Department Chair: Dr. Jo Anne Meier Marquis, firstname.lastname@example.org
Psychologists use the scientific method to study behavior and mental processes. The Psychology Department offers courses that develop students’ understanding of human nature and functioning, train students in the methods of scientific psychology, and prepare them to solve important human problems. The department provides:
A curriculum that integrates scientific, ethical and social justice perspectives on the nature of humans.
A program of undergraduate study in psychology that emphasizes empirical research methods, focuses on social justice issues, and prepares students for employment and graduate or professional training.
The field of sport psychology examines psychological variables that impact athletic participation, performance, and enjoyment in sport. This course explores theories and research across diverse areas of psychology, including personality, cognitive, social, and clinical, with an emphasis on using theories and research to educate athletes, coaches, parents, athletic trainers, and fitness professionals about the psychological aspects of sport.
A view of current theories of personality structure, development, and current research are presented through original manuscripts, empirical literature, and case conceptualizations. Theories presented in the course include Trait Structure, Behavioral Genetics, Psychoanalysis, Object Relations, Social Learning, Cognitive Behaviorism, Phenomenology, and Multicultural Perspectives.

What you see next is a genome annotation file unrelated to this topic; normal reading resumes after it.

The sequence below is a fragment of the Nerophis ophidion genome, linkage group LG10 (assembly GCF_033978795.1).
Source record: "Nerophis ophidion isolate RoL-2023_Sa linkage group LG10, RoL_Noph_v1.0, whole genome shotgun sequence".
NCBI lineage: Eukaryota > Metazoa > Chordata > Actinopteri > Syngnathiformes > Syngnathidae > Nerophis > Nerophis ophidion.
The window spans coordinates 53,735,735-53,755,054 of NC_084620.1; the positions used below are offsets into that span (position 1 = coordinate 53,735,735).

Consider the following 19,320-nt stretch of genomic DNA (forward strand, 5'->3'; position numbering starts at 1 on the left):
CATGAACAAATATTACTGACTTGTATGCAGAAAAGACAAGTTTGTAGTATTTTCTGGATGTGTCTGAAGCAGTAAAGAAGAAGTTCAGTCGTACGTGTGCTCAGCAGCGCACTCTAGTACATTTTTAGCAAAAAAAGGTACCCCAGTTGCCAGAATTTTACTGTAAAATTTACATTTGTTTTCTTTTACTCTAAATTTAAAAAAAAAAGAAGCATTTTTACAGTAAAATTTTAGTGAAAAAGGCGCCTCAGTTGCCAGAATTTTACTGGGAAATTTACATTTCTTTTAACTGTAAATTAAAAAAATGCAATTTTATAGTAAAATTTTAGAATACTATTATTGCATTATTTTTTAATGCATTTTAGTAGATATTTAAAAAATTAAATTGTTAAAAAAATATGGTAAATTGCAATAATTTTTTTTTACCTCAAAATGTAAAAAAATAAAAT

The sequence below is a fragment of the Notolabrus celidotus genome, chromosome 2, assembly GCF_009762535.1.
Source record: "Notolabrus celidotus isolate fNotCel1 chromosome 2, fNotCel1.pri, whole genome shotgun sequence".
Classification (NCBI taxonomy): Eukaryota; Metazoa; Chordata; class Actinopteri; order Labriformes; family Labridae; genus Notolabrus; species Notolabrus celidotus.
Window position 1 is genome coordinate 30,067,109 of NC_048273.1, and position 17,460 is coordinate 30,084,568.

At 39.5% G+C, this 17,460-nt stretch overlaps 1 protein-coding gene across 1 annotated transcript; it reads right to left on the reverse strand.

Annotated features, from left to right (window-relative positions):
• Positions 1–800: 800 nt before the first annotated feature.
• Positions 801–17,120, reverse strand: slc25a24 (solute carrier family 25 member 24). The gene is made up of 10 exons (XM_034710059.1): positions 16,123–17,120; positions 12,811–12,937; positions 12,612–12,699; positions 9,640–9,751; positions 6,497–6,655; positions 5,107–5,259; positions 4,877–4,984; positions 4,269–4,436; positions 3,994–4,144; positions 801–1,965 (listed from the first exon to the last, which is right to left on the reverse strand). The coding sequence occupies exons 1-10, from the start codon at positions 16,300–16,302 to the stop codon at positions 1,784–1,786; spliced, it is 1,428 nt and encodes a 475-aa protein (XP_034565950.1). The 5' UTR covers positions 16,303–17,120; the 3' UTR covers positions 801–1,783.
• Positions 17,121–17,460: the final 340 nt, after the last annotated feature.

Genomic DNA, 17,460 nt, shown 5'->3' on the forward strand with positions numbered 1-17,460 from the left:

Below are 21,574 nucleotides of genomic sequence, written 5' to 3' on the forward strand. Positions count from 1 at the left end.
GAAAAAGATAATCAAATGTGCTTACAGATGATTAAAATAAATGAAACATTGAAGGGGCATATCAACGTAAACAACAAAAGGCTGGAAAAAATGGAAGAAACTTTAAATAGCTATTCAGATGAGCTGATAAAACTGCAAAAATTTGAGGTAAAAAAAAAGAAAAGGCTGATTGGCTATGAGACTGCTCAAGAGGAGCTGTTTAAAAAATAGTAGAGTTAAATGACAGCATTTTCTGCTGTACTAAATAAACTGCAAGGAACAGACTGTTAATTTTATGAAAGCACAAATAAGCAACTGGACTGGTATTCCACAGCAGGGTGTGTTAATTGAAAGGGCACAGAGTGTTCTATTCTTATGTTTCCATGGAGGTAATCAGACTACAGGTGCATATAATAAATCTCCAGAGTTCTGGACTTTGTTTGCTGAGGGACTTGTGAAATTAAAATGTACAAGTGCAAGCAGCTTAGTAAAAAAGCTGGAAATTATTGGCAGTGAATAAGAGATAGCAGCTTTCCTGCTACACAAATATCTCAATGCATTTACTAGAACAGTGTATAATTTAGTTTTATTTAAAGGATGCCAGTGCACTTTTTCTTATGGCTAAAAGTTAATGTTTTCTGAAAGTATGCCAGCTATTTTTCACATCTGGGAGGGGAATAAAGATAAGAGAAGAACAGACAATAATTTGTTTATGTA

This course will examine the social institution of sport, and its role in the various multicultural contexts within the United States and other societies. The course will examine topics such as the social organization of sport from play to professional, deviance and violence in sport, the influence of sport on different social groups, and the effects on socialization from participating in and spectating in sport. Sports reflect the values of society and culture, and we find all types of social issues in sports: incidents of racism, sexism, and violence in sports, as well as teamwork, leadership, and cooperation.
This course examines the influence of diversity and cultural differences on the delivery of counseling and consultation services. Students explore topics relating to diversity, multiculturalism, and cultural awareness (e.g., ethnicity, race, nationality, age, gender, religion, sexual orientation, mental and physical characteristics, education, values, and socioeconomic status). Students will develop a better understanding of effective intervention strategies for addressing individual needs. Topics will include theories, effective multicultural counseling methods, ethical delivery of services, and culturally responsive assessments.
This course examines psychological principles that contribute to effective organizations, including aspects of organizational leadership, teamwork, productivity, employee health, personnel decisions, and diversity in the workplace. Students will gain an understanding of the history of the field of I/O Psychology and how the field has changed in the last few decades with regards to technology and diversity in the workplace, among other evolving aspects of work. This course will also cover the different approaches, theories, and methodology currently used in the field of I/O psychology.
This course emphasizes the role of developmental factors that contribute to the psychological, sociological, and biological changes that occur during adolescence. Developmental theories will be an integral part of the course, as well as the practical, real-world issues, research, and applications related to the adolescent period. Key ecosystems, including family, peers, schools, media, and employment, on adolescent development will be explored.